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Dasyatis thetidis

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Taxonomy [top]

Kingdom Phylum Class Order Family
ANIMALIA CHORDATA CHONDRICHTHYES RAJIFORMES DASYATIDAE

Scientific Name: Dasyatis thetidis
Species Authority: Ogilby, 1899
Common Name(s):
English Thorntail Stingray, Longtail Stingray

Assessment Information [top]

Red List Category & Criteria: Data Deficient ver 3.1
Year Published: 2009
Date Assessed: 2008-12-01
Assessor(s): Stevens, J.D.
Reviewer(s): Valenti, S.V. & Francis, M. (Shark Red List Authority)
Justification:
This large stingray has a relatively widespread distribution in New Zealand, southern Australia and off Mozambique, but its biology and the extent to which it is taken by fisheries is poorly known. In New Zealand the Thorntail Stingray (Dasyatis thetidis) is relatively common and is taken by recreational fishers and as bycatch of trawl, hook and net fisheries but between 1986 and 1997 less than 15 tonnes annually (combined catch with Shorttail Stingray (D. brevicaudata)) were reported (but this does not include unreported discards). In Australia, it is also an occasional bycatch of commercial and recreational fishers but the numbers taken are not currently known. Most would be discarded, although some may be retained for the local market and they may suffer some persecution by fishermen. Post-capture survival of this species is unknown. At present insufficient information is available to assess this species beyond Data Deficient. Mortality in fisheries should be monitored.

Geographic Range [top]

Range Description: Indian Ocean to west Pacific: South Africa, Mozambique (Compagno et al. 1989), southern Australia (Last and Stevens 1994), and North Island, New Zealand (Cox and Francis 1997).
Countries:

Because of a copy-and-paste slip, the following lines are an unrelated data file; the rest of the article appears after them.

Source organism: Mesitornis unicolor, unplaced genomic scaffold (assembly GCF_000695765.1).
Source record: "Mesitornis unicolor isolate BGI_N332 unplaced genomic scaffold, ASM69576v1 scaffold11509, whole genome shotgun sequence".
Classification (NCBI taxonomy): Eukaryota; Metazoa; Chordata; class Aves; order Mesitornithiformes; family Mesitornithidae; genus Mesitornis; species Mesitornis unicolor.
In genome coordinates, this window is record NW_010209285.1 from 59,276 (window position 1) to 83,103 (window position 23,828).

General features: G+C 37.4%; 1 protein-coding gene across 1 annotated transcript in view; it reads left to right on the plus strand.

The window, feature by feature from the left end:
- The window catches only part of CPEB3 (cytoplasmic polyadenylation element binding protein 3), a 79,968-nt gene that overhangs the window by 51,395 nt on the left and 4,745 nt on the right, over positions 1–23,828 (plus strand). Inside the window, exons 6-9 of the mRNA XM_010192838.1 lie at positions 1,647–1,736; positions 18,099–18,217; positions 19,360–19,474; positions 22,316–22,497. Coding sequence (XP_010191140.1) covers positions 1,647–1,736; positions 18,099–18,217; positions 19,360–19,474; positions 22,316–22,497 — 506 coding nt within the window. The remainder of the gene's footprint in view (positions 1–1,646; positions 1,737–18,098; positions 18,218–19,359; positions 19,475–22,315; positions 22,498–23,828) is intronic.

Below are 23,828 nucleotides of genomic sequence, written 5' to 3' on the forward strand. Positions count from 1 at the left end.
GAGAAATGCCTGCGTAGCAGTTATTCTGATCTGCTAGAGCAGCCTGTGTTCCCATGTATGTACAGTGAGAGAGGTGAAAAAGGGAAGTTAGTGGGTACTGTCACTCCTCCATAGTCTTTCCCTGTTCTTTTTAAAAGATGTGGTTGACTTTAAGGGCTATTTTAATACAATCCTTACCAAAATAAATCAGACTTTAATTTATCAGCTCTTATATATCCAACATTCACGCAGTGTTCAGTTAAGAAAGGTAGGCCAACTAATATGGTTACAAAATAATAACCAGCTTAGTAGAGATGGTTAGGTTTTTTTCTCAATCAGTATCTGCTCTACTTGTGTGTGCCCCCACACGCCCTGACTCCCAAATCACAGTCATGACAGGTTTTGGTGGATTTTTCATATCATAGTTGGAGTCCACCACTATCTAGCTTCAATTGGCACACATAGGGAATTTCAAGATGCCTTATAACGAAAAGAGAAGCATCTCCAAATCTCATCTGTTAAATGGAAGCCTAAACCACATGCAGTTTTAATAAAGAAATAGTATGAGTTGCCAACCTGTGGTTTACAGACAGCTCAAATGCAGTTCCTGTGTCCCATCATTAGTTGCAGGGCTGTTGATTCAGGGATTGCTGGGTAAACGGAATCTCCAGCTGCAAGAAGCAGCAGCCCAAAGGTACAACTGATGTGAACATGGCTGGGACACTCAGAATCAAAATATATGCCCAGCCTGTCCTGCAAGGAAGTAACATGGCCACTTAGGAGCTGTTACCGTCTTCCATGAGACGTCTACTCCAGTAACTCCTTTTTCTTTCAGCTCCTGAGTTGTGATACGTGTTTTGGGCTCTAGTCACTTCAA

Native:
Australia; Mozambique; New Zealand; South Africa
FAO Marine Fishing Areas:
Native:
Atlantic – southeast; Indian Ocean – eastern; Indian Ocean – western; Pacific – southwest
Range Map: Click here to open the map viewer and explore range.

Population [top]

Population: A relatively common stingray in New Zealand, but nothing is known about population trends.
Population Trend: Unknown

Habitat and Ecology [top]

Habitat and Ecology: A large demersal species commonly found inshore (Last and Stevens 1994) but reported to 440 m depth (Cox and Francis 1997). This species is found on soft bottoms in estuaries, lagoons and around reefs (Compagno et al. 1989). Thorntail Stingray feeds on crabs, mantis shrimps, bivalves, polychaetes and conger eels and reaches a maximum size of at least 180 cm disc width and 400 cm TL (Last and Stevens 1994).
Systems: Marine

Threats [top]

Major Threat(s): This species is taken occasionally by recreational fishers and as bycatch of trawl, hook and net fisheries across its range, but the extent of the catch is unknown, although likely to be small. Most are likely to be discarded, although some are retained for local markets. Post capture survival is unknown. A common bycatch in Australia, where it may be persecuted by fishermen and therefore returned to the water dead. It is vulnerable to gill net and trawl fisheries operating in shallow coastal waters of New Zealand. Between 1986 and 1997 less than 15 tonnes of landings annually (combined catch with D. brevicaudata) were reported in New Zealand (Francis 1998), but this does not include unreported discards.

Conservation Actions [top]

Conservation Actions: Stingrays are banned as a commercial target species in New Zealand (Francis 1998). Bycatch levels should be quantified and population trends should be monitored.

Citation: Stevens, J.D. 2009. Dasyatis thetidis. The IUCN Red List of Threatened Species. Version 2014.2. <www.iucnredlist.org>. Downloaded on 31 July 2014.
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